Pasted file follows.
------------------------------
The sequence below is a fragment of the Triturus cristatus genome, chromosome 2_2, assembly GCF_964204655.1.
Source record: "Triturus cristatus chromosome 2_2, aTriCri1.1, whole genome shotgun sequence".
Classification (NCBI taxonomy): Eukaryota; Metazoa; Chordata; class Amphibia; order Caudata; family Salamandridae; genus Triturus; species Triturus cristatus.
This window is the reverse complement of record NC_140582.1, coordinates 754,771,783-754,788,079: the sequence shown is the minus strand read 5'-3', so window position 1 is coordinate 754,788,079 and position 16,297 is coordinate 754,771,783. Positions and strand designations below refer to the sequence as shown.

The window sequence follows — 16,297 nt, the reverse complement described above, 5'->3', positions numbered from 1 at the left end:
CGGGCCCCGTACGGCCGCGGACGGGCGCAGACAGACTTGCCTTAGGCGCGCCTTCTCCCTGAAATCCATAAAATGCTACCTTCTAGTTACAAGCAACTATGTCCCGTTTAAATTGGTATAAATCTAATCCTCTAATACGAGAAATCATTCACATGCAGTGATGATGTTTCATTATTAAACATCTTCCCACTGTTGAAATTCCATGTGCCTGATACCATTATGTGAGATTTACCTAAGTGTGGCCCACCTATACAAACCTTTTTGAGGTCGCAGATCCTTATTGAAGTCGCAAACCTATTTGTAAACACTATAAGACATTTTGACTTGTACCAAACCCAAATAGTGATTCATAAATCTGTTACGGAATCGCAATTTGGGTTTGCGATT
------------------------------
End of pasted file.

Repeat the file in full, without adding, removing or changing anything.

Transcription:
The sequence below is a fragment of the Triturus cristatus genome, chromosome 2_2, assembly GCF_964204655.1.
Source record: "Triturus cristatus chromosome 2_2, aTriCri1.1, whole genome shotgun sequence".
Classification (NCBI taxonomy): Eukaryota; Metazoa; Chordata; class Amphibia; order Caudata; family Salamandridae; genus Triturus; species Triturus cristatus.
This window is the reverse complement of record NC_140582.1, coordinates 754,771,783-754,788,079: the sequence shown is the minus strand read 5'-3', so window position 1 is coordinate 754,788,079 and position 16,297 is coordinate 754,771,783. Positions and strand designations below refer to the sequence as shown.

The window sequence follows — 16,297 nt, the reverse complement described above, 5'->3', positions numbered from 1 at the left end:
CGGGCCCCGTACGGCCGCGGACGGGCGCAGACAGACTTGCCTTAGGCGCGCCTTCTCCCTGAAATCCATAAAATGCTACCTTCTAGTTACAAGCAACTATGTCCCGTTTAAATTGGTATAAATCTAATCCTCTAATACGAGAAATCATTCACATGCAGTGATGATGTTTCATTATTAAACATCTTCCCACTGTTGAAATTCCATGTGCCTGATACCATTATGTGAGATTTACCTAAGTGTGGCCCACCTATACAAACCTTTTTGAGGTCGCAGATCCTTATTGAAGTCGCAAACCTATTTGTAAACACTATAAGACATTTTGACTTGTACCAAACCCAAATAGTGATTCATAAATCTGTTACGGAATCGCAATTTGGGTTTGCGATT